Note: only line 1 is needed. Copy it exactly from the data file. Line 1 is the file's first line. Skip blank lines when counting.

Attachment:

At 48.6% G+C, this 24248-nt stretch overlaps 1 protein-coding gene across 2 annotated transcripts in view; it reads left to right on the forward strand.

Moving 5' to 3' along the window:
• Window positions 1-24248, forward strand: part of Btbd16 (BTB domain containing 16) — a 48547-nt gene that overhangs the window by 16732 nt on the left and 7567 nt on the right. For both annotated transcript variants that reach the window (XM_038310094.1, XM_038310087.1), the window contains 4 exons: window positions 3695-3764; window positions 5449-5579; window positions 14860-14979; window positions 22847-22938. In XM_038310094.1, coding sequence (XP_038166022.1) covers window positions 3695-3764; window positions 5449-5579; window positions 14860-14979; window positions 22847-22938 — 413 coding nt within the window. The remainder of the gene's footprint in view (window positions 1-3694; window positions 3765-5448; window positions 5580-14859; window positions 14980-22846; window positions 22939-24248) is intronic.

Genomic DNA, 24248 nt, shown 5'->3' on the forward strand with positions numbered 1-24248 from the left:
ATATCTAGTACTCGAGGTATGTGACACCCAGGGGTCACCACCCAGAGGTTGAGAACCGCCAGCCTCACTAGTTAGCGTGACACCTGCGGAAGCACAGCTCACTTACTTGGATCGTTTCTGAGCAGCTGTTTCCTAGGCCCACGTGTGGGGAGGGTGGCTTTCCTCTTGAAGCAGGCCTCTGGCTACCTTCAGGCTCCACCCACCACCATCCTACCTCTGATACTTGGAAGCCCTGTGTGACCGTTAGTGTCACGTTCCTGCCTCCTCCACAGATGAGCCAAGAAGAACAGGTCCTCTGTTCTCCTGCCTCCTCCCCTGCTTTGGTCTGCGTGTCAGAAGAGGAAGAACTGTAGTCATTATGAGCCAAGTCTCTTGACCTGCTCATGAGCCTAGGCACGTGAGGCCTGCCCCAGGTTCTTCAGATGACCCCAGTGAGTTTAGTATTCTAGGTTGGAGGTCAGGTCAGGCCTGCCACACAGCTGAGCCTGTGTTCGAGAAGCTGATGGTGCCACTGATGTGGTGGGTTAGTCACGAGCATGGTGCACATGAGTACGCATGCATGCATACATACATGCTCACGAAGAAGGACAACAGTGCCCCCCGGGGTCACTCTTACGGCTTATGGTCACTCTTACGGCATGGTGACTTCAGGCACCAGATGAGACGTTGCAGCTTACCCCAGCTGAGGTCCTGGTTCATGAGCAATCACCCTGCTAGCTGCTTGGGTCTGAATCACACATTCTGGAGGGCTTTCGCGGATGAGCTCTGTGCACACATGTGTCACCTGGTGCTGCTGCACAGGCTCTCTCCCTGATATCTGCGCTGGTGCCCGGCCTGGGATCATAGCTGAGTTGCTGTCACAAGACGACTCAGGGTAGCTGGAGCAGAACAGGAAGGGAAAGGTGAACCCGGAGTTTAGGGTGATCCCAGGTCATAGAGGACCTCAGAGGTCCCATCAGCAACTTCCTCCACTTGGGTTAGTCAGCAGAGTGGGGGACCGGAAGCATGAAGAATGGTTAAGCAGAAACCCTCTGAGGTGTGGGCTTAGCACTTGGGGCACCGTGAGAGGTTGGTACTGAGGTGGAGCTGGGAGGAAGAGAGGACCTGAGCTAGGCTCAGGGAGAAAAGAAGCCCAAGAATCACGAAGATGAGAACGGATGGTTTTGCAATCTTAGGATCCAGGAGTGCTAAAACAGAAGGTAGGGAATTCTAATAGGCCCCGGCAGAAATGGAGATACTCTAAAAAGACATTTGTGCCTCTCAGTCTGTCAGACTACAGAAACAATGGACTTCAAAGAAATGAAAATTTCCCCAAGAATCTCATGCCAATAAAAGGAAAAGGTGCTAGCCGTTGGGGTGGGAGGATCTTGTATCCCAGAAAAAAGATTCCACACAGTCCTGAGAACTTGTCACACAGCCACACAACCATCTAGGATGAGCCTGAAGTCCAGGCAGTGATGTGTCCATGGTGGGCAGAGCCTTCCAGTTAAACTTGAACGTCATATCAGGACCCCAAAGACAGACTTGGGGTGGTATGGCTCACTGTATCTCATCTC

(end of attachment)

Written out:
At 48.6% G+C, this 24248-nt stretch overlaps 1 protein-coding gene across 2 annotated transcripts in view; it reads left to right on the forward strand.